I tend to be an advocate for not reinventing the wheel and getting software that works. However, it is hard to argue with very limited budgets and so . . .
Solution – created a rather unique Excel workbook that I think will serve the needs for the time being. At least until the donor pool is on a significant growth curve. It isn’t terribly difficult to add new donors or new giving opportunities. However, it is challenging to provide the treasurer with the needed detail so it gets a little complex at that point.
Nothing fancy (no fancy macros or special data entry windows) but I think a good short term solution for a non-profit startup. I don’t think I would recommend it beyond about 40 donors or so.
Anyway, if you are interested in seeing it, I am happy to share. Just comment and we can connect.
I have the joy (okay, some might not consider it that) of being a soccer referee for youth club games and high school games. I grew up playing soccer and had some great experiences playing through my college days. My oldest daughter plays at the college level and will soon be wrapping up her playing career. So, you can see I’ve been around the game a long time. I’ve noticed how the game of soccer provides a picture against which our work can be compared.
- Soccer is boring. Okay, by nature and experience I disagree with this but many people say they find it to be less than exciting. (Frankly I find baseball far more boring.) How close does this description come to your work? Do you find it boring, tedious, or monotonous? I heard a TV personality say the other day that soccer was a game of boredom interspersed with brief moments of excitement. Maybe this is you at work? I would contend that soccer, and work, is what you want to make of it. If you aren’t being fulfilled because the rules are too restrictive, find a new spot where you can thrive.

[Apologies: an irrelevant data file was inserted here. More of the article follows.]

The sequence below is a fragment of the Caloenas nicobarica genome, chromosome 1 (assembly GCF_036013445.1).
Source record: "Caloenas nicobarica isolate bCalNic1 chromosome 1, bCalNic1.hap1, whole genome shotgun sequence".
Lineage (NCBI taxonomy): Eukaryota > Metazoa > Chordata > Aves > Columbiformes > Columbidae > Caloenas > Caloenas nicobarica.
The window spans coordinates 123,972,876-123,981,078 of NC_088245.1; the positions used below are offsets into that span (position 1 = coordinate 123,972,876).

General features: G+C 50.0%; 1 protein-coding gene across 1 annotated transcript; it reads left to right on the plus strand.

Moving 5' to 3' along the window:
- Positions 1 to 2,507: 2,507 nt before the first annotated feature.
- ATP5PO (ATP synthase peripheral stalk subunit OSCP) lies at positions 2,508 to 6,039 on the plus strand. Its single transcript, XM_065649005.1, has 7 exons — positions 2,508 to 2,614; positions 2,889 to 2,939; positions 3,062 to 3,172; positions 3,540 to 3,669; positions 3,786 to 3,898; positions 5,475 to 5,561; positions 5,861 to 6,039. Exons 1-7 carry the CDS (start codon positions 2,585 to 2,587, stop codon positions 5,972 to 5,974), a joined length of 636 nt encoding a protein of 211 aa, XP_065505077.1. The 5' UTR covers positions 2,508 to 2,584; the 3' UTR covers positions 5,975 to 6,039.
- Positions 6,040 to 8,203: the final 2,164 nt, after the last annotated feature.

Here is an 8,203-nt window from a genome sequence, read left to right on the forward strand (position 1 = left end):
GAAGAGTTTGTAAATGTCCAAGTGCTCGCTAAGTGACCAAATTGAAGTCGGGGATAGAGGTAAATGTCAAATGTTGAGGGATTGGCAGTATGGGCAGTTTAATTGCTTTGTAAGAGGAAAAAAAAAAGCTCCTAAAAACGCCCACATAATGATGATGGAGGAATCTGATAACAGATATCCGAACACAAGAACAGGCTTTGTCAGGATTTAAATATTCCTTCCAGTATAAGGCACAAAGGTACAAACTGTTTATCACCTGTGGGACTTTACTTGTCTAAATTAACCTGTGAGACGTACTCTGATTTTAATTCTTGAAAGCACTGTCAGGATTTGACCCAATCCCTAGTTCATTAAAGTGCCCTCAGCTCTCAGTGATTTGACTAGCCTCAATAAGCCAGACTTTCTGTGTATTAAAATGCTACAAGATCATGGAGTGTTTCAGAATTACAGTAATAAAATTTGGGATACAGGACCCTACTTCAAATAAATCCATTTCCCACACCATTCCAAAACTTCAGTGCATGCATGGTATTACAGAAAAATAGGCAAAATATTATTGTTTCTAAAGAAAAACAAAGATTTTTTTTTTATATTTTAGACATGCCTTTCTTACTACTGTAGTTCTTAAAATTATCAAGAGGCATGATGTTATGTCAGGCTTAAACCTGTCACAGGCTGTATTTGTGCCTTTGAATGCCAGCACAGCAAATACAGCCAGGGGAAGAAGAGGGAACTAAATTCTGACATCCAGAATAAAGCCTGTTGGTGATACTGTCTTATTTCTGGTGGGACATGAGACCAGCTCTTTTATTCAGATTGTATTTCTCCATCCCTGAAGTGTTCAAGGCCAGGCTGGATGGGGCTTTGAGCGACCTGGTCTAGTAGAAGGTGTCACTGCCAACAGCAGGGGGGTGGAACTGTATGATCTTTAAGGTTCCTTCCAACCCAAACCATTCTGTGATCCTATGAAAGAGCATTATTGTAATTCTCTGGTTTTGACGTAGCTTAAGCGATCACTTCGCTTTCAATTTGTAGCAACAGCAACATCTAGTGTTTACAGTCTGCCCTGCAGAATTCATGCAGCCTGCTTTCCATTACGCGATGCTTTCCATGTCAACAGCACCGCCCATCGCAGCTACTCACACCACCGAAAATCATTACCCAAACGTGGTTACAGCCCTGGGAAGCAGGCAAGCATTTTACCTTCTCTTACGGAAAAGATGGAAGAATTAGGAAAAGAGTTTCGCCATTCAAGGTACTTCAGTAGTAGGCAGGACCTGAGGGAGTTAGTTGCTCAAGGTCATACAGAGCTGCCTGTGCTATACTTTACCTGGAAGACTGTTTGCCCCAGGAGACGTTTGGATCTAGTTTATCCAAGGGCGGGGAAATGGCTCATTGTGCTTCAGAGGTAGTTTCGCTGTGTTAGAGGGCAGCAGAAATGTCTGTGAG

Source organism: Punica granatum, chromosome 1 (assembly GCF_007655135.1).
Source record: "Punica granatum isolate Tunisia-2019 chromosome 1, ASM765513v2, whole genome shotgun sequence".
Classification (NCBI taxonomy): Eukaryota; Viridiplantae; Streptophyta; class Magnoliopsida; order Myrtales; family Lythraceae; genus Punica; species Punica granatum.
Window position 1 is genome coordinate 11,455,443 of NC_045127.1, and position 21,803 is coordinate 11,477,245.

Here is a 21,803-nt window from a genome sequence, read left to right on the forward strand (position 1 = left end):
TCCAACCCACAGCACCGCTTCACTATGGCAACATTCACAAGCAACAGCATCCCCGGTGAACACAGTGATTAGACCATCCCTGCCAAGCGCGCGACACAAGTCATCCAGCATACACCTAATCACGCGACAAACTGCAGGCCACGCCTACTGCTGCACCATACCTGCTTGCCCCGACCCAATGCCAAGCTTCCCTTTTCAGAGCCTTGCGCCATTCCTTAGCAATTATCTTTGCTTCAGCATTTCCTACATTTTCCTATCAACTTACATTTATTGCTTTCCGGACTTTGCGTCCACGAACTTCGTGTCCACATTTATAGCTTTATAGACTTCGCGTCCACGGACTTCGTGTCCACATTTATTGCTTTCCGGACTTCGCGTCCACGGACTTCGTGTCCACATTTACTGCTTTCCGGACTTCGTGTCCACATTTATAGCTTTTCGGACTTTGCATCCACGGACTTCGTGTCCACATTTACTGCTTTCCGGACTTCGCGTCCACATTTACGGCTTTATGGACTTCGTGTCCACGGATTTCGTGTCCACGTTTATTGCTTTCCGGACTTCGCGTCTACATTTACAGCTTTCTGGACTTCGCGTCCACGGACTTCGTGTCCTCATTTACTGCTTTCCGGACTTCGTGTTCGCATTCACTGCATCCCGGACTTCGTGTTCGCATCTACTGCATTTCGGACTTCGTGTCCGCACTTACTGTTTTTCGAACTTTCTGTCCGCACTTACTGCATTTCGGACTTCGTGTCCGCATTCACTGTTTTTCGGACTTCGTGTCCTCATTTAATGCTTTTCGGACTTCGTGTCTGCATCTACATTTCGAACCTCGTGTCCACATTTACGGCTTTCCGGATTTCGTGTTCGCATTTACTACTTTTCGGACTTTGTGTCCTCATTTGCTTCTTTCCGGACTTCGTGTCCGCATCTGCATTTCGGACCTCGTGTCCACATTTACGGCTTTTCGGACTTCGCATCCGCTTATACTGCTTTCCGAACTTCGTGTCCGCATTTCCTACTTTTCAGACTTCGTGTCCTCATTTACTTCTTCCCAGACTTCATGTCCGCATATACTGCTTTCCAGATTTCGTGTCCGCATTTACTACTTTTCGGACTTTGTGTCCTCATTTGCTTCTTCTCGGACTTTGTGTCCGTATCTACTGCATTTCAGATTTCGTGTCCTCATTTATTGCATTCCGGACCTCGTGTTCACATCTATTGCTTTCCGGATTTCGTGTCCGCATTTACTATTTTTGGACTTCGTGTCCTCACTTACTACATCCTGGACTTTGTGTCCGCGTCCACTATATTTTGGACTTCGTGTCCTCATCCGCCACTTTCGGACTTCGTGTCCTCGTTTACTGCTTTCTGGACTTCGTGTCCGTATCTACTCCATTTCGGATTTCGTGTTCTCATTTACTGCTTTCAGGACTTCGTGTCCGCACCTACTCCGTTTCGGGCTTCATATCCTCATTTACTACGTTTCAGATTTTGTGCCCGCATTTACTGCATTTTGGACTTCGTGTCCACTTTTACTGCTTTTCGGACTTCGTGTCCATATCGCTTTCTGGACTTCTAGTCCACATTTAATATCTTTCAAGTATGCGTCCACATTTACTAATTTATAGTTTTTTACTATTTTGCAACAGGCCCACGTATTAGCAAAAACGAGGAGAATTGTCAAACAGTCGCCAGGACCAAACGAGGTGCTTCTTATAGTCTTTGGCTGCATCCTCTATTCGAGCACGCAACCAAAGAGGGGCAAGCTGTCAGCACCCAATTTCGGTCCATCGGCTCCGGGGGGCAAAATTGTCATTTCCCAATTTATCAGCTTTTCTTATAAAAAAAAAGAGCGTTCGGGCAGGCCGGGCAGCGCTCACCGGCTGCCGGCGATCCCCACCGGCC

- Soccer is about teamwork within designated roles. If you can’t develop a working relationship with your teammates, you won’t last long and the team doesn’t function at its optimum. Same with work. It is often difficult for the new staff member to slide into the new position. It is up to the manager/leader to ensure that happens as fast and as smoothly as possible. Witness teams who add new players at the professional level. There is often a period of time before that new team member is integrated into the starting 11 and contributing well. If they don’t integrate well, they are released to a different team.